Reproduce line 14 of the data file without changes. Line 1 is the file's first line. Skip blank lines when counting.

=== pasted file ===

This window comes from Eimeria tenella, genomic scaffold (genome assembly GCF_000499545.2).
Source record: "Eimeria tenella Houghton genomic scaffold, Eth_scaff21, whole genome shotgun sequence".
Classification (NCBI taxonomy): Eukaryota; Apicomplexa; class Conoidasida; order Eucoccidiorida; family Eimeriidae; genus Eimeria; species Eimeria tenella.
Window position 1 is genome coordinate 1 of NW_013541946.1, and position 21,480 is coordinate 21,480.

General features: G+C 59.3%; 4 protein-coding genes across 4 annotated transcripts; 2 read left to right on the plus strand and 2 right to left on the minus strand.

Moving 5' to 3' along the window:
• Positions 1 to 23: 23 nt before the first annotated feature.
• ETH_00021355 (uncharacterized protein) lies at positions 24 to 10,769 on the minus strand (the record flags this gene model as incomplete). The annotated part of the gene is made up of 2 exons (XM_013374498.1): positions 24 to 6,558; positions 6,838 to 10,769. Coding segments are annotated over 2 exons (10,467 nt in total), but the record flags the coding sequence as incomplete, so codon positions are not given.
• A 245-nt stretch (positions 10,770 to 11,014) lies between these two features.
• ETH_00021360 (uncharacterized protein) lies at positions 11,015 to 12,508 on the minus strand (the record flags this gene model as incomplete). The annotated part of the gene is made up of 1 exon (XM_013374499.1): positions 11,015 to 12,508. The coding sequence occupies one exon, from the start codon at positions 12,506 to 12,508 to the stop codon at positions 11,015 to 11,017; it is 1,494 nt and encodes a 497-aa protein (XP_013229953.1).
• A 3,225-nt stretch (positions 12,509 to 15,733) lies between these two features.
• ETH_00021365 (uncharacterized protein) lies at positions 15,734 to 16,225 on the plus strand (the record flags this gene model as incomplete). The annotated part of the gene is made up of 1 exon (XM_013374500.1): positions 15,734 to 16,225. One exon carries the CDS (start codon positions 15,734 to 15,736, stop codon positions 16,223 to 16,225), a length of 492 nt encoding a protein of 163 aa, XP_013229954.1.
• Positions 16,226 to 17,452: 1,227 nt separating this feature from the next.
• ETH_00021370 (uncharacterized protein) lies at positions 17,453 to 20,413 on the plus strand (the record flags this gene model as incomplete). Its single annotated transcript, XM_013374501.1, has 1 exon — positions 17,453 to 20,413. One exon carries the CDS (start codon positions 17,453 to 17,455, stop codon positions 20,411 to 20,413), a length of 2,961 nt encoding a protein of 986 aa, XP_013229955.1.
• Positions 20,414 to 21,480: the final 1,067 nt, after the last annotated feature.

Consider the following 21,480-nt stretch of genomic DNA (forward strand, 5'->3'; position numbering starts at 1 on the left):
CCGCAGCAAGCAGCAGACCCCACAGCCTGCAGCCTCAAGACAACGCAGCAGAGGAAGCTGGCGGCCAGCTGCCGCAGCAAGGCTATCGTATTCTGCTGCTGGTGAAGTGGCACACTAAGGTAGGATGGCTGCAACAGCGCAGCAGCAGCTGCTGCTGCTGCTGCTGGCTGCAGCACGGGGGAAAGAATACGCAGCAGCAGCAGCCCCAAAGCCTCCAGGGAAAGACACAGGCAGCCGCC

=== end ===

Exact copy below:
• ETH_00021370 (uncharacterized protein) lies at positions 17,453 to 20,413 on the plus strand (the record flags this gene model as incomplete). Its single annotated transcript, XM_013374501.1, has 1 exon — positions 17,453 to 20,413. One exon carries the CDS (start codon positions 17,453 to 17,455, stop codon positions 20,411 to 20,413), a length of 2,961 nt encoding a protein of 986 aa, XP_013229955.1.